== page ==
“Why are sidewalks so erratic, uneven, and out of place?”
Maybe you trip on them, maybe you hate them, but there’s no denying that Denver’s flagstone sidewalks are distinctive. The reason why Denver has so many goes back to the 1880s.
“So many neighborhoods have missing, substandard or seriously deteriorated sidewalks — it makes walking unsafe and unpleasant. Why can’t the City do a better job of providing this basic infrastructure for its residents?”
Currently, Denver requires homeowners to pay to install and maintain the sidewalks that run along their property. As a result, neighborhoods with less money also have fewer sidewalks. That may change, at least a bit. The city will formally discuss a plan to help people with low-income homeowners pay to build or repair sidewalks.
“What are the best/highest-rated regional cuisines in each ‘hood?”
• It’s all but impossible to know how anyone defines authentic food, at least in terms of flavor and technique. Here’s what local chefs think about what makes food “authentic,” and where to find it in Denver.
• Here are the best restaurants to go to on East Colfax and Federal Boulevard, according to the locals.
“Where can I find a list of all Denver farmers markets?”
Here’s everything you need to know about Denver-area farmers markets
“Where are food deserts in Denver and what is being done about them?”
Here’s where Denver’s food deserts are, and what the city is doing about them.
“How successful has the city been in attacking the issue of food deserts?”
• Mayor Michael Hancock says it’s a priority to get a grocery store in Denver’s Globeville, Elyria-Swansea, Westwood and Montbello neighborhoods. His Office 0f Economic Development has even gone as far as to set $3 million aside to fulfill that purpose. But so far no supermarkets have announced plans to enter the food deserts, leaving organizations like The GrowHaus to fill the gaps.
• Denver is kicking in another $100,000 as part of its latest effort to address food insecurity in Globeville, Elyria-Swansea, Montbello, Westwood and other areas where access to groceries is limited.
Cults: Remember that time Denver fell in love with a guy who tore up flags and declared himself the new Jesus?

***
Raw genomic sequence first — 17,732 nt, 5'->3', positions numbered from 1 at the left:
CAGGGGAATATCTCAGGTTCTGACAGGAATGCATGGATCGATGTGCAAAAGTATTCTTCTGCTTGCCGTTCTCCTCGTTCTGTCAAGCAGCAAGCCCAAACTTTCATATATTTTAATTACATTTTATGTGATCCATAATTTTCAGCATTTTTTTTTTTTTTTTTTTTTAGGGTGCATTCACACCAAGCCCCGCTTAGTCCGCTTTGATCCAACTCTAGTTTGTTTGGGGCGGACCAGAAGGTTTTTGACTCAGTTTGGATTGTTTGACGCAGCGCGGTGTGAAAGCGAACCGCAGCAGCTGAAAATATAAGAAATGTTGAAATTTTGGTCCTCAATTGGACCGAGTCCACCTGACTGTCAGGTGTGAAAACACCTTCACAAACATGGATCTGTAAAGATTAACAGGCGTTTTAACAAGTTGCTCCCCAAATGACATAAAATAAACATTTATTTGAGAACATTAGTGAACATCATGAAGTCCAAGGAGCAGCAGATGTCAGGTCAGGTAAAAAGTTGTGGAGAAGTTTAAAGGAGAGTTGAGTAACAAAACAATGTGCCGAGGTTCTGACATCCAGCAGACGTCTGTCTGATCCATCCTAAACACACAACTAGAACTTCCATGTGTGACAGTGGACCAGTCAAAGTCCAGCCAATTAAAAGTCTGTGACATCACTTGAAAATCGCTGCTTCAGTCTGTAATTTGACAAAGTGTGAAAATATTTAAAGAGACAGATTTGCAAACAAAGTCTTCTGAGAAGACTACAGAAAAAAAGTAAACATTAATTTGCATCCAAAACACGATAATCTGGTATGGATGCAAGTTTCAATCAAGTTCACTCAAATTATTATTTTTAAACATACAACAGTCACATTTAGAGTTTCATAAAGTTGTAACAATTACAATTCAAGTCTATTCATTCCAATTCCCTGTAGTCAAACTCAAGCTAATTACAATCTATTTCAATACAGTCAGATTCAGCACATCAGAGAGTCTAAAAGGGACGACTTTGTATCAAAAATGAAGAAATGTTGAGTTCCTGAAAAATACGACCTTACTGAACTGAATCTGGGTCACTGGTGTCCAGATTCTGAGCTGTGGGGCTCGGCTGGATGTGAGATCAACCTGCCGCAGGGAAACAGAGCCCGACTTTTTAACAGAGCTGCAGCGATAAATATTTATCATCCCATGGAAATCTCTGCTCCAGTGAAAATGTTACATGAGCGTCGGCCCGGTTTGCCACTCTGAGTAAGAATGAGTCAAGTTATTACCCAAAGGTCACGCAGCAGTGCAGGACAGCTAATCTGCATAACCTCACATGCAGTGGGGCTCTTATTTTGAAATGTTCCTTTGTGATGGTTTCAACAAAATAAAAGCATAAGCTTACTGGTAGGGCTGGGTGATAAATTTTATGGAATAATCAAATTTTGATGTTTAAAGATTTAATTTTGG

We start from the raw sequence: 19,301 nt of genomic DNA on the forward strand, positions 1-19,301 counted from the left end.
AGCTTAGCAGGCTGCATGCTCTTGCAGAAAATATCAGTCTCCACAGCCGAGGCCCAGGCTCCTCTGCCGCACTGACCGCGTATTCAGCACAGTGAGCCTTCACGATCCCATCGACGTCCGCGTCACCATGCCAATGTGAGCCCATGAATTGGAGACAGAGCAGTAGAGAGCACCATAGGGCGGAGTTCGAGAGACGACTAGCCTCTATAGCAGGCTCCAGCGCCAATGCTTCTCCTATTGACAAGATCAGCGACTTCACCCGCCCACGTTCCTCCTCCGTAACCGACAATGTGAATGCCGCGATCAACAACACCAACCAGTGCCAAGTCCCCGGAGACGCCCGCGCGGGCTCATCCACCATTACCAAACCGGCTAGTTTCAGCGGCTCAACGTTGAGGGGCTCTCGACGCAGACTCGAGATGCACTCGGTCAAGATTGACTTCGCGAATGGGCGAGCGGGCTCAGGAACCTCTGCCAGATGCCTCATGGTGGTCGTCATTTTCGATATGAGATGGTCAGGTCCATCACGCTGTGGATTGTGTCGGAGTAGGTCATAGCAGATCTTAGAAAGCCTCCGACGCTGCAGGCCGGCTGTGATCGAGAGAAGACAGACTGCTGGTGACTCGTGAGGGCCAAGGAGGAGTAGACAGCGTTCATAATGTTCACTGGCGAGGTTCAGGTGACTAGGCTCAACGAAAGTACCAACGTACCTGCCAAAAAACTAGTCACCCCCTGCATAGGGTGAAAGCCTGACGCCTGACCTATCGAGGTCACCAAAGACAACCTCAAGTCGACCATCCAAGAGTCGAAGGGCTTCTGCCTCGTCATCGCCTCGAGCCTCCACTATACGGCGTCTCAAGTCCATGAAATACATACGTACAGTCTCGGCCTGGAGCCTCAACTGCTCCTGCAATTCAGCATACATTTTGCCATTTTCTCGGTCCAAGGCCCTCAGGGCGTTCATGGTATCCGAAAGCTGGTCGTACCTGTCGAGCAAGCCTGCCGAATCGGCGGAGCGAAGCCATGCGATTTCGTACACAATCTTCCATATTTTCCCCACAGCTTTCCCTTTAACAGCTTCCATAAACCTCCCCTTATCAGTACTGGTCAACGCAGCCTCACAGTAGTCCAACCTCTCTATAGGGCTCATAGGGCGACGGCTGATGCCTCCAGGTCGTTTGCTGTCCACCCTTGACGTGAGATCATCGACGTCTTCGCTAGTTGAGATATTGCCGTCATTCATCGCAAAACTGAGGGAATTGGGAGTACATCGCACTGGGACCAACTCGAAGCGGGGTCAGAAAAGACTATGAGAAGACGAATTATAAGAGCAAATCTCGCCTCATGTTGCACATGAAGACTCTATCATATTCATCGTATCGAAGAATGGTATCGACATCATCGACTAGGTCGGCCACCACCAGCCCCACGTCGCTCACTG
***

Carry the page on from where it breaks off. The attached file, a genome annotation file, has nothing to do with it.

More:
Basements: Most Denver homes have basements, and many of the ones that don’t are condos. OK, that’s not really weird, but we didn’t have anywhere else to put it.
Death: Here are three stories about Riverside Cemetery, Denver’s oldest.
“Are there active neon-sign makers in Denver? What’s being done to preserve existing installations?”
Denver’s iconic neon signs are in danger of vanishing, but there’s still hope for preservation with help from a local movement to “Save the Signs,” including Seth Totten — who’s been bending neon since 1990 and has owned Acme Neon Signs in the Cole neighborhood for about 11 years.
“What is the deal with the KPOF (Pillars of Fire) building near the Capitol Building?”
There’s a building on Sherman Street just old enough that you might not notice how odd it is: the KPOF building, more officially known as Alma Temple. The “POF” in KPOF stands for Pillar of Fire, an Evangelical sect founded in Denver by Alma White, a feminist who turned out to be more popular than her minister husband. Also, she was quite racist.
“Who decides on what public art is purchased/displayed and how are pieces distributed throughout the city?”
The same wave of development that has filled Denver with “fugly” apartment complexes and lookalike dudes also has indirectly sprayed the city with public art that is by turns unusual, controversial, ugly and inspirational. Here’s how it works, along with the price tags on every modern piece in the city’s public art collection, which includes about 400 pieces total.
NATURE AND SCIENCE
Flowers: Here’s how the Denver Botanic Gardens has used its archive of pressed flowers and other plants to study climate change.
Bugs: Westminster’s Butterfly Pavilion collects data that helps scientists understand what butterfly species are present in Colorado, which in turn helps them understand the overall health of nearby ecosystems.
“Which lakes have beaches? Which lakes allow swimming, and what seasons? What lakes can you place a row boat, canoe or kayak into?”
Here’s a summer guide to lakes that are easily accessible from Denver and what you can do there.
“What kinds of awesome things are people in Colorado doing to get humans to space?”
• OPINION: You are not sufficiently awed by the process of shooting a man from Colorado into space.
• As the spacecraft Juno hurdled past Jupiter in May, University of Colorado Boulder professor Fran Bagenal was watching for a phenomenon she’s studied throughout her career: the aurora.
“What kind of urban wildlife are around Denver?”
• Here are wildlife photographers’ five favorite places to spot wild animals like bison, eagles and big-horn sheep near Denver.
• Every year, like clockwork, we hear about people whose cars are disabled by rabbits and other varmints near Denver International Airport. Here’s how to prevent that from happening to you.
• Sometimes, there are deer that run around Denver’s City Park. Apparently, it’s not a big deal.